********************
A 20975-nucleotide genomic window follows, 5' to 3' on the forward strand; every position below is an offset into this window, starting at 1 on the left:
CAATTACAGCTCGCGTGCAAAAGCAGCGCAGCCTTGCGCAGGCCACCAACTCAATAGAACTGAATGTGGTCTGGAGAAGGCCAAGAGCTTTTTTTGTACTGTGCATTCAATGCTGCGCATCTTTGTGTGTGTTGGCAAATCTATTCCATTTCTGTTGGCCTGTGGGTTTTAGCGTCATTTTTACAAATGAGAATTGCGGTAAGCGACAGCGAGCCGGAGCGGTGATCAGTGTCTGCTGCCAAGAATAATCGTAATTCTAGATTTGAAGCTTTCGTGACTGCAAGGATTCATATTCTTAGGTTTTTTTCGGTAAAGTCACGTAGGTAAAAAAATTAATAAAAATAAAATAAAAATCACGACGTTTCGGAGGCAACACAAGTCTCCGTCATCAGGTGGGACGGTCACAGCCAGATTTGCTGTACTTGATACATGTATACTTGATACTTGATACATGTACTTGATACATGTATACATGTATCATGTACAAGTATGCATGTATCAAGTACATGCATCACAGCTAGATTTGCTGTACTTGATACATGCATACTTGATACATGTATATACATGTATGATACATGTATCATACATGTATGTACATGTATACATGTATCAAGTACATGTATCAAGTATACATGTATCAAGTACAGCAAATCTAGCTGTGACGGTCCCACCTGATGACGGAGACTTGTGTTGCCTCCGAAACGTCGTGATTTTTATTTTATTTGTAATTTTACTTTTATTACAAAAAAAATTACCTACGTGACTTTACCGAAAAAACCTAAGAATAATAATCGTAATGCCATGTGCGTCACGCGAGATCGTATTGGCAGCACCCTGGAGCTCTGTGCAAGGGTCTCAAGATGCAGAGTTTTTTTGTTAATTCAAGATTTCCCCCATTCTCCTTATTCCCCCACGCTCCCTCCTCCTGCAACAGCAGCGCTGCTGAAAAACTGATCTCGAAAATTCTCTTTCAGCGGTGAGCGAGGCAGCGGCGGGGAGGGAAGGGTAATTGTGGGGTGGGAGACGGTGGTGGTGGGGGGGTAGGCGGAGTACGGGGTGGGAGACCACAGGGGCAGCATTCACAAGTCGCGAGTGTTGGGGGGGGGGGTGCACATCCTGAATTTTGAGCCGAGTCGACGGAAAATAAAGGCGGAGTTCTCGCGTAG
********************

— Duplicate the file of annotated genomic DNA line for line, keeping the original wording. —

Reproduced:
A 20975-nucleotide genomic window follows, 5' to 3' on the forward strand; every position below is an offset into this window, starting at 1 on the left:
CAATTACAGCTCGCGTGCAAAAGCAGCGCAGCCTTGCGCAGGCCACCAACTCAATAGAACTGAATGTGGTCTGGAGAAGGCCAAGAGCTTTTTTTGTACTGTGCATTCAATGCTGCGCATCTTTGTGTGTGTTGGCAAATCTATTCCATTTCTGTTGGCCTGTGGGTTTTAGCGTCATTTTTACAAATGAGAATTGCGGTAAGCGACAGCGAGCCGGAGCGGTGATCAGTGTCTGCTGCCAAGAATAATCGTAATTCTAGATTTGAAGCTTTCGTGACTGCAAGGATTCATATTCTTAGGTTTTTTTCGGTAAAGTCACGTAGGTAAAAAAATTAATAAAAATAAAATAAAAATCACGACGTTTCGGAGGCAACACAAGTCTCCGTCATCAGGTGGGACGGTCACAGCCAGATTTGCTGTACTTGATACATGTATACTTGATACTTGATACATGTACTTGATACATGTATACATGTATCATGTACAAGTATGCATGTATCAAGTACATGCATCACAGCTAGATTTGCTGTACTTGATACATGCATACTTGATACATGTATATACATGTATGATACATGTATCATACATGTATGTACATGTATACATGTATCAAGTACATGTATCAAGTATACATGTATCAAGTACAGCAAATCTAGCTGTGACGGTCCCACCTGATGACGGAGACTTGTGTTGCCTCCGAAACGTCGTGATTTTTATTTTATTTGTAATTTTACTTTTATTACAAAAAAAATTACCTACGTGACTTTACCGAAAAAACCTAAGAATAATAATCGTAATGCCATGTGCGTCACGCGAGATCGTATTGGCAGCACCCTGGAGCTCTGTGCAAGGGTCTCAAGATGCAGAGTTTTTTTGTTAATTCAAGATTTCCCCCATTCTCCTTATTCCCCCACGCTCCCTCCTCCTGCAACAGCAGCGCTGCTGAAAAACTGATCTCGAAAATTCTCTTTCAGCGGTGAGCGAGGCAGCGGCGGGGAGGGAAGGGTAATTGTGGGGTGGGAGACGGTGGTGGTGGGGGGGTAGGCGGAGTACGGGGTGGGAGACCACAGGGGCAGCATTCACAAGTCGCGAGTGTTGGGGGGGGGGGTGCACATCCTGAATTTTGAGCCGAGTCGACGGAAAATAAAGGCGGAGTTCTCGCGTAG